Coffee and cultivation

Coffee is the seed of a plant now spread around the world, in the strip that runs close to the equator, between the Tropic of Cancer and Capricorn, although almost certainly his homeland is between the ' East Africa and Arabia.

There are about 80 species of coffee plants between wild and cultivated, but among them only two commercial significance: Coffea Arabica and Coffea canephora, known as ROBUSTA. Of the two species the best known and sought after is the Arabica. It accounts for three quarters of world production. Its beans once processed for export, are small and regular variation in color shades from green to blue verdigris. They give a full-bodied coffee, but also rich in aroma fine and delicate flavor.

The CULTIVATION today is particularly fragmented. Throughout history the cultivation of coffee has gone from large plantations to crops more 'small, often run by small owners. Today there are about five million families in the world grow coffee and depend directly or indirectly by this product.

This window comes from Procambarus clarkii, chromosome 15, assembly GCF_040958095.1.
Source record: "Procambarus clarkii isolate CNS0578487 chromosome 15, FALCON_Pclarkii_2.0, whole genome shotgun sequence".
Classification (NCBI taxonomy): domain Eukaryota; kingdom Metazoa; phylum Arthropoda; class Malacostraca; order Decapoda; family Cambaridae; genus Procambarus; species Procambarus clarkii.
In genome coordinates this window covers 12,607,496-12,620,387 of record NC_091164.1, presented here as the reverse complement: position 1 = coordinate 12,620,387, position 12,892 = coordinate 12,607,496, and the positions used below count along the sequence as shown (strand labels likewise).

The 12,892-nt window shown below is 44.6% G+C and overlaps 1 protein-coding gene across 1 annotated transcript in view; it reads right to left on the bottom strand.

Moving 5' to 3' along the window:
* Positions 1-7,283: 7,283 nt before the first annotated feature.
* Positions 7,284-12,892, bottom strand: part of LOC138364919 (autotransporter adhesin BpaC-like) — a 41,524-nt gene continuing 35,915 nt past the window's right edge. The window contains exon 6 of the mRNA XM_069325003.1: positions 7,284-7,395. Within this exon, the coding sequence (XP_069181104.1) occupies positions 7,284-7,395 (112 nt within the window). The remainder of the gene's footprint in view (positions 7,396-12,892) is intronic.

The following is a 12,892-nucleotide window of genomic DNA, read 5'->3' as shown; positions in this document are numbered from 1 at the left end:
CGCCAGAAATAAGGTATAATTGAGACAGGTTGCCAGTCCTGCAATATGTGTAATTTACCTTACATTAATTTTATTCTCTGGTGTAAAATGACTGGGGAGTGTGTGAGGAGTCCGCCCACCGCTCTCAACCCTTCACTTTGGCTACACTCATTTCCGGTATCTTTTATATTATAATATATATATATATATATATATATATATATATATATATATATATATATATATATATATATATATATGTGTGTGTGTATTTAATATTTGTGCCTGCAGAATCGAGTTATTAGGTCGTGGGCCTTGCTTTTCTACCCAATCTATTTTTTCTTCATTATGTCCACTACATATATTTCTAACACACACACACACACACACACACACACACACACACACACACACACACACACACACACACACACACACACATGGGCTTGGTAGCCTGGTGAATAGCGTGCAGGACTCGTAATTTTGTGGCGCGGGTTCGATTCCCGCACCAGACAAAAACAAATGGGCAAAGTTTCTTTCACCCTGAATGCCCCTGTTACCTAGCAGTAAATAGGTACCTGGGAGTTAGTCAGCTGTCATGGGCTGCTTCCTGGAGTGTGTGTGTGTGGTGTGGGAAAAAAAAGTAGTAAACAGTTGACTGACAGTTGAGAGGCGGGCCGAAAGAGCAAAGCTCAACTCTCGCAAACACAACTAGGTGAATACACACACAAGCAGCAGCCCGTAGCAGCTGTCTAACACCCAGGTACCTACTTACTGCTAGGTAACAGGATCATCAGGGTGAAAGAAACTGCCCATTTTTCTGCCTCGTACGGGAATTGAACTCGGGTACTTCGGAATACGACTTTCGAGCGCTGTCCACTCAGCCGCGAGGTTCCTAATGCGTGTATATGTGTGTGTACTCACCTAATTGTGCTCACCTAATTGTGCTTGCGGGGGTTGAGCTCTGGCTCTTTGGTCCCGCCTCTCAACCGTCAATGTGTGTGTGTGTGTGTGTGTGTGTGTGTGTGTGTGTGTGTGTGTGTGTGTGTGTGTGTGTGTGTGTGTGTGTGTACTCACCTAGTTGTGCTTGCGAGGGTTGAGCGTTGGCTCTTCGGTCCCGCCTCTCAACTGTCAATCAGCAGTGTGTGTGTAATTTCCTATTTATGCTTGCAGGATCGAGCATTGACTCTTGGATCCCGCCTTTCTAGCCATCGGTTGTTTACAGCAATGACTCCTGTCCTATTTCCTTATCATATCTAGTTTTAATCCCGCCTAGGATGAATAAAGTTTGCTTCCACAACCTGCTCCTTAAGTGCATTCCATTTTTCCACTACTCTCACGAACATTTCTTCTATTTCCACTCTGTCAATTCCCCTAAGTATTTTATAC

There are methods of cultivation more 'or less tecnical but the biggest difference in coffee growing is the use of shade trees.

Brazil, Colombia, Costa Rica, Kenya, Vietnam reach very high yields per hectare by cultivating coffee in full sun. Producers who have instead cultivation systems more 'traditional use shade trees. According to recent studies, the trees mitigate the changes in temperature, enriching the soil and defend the soil from erosion. Obviously the choice of cropping system depends on the climatic conditions of the place, its latitude and the varieties of coffee to be cultivated.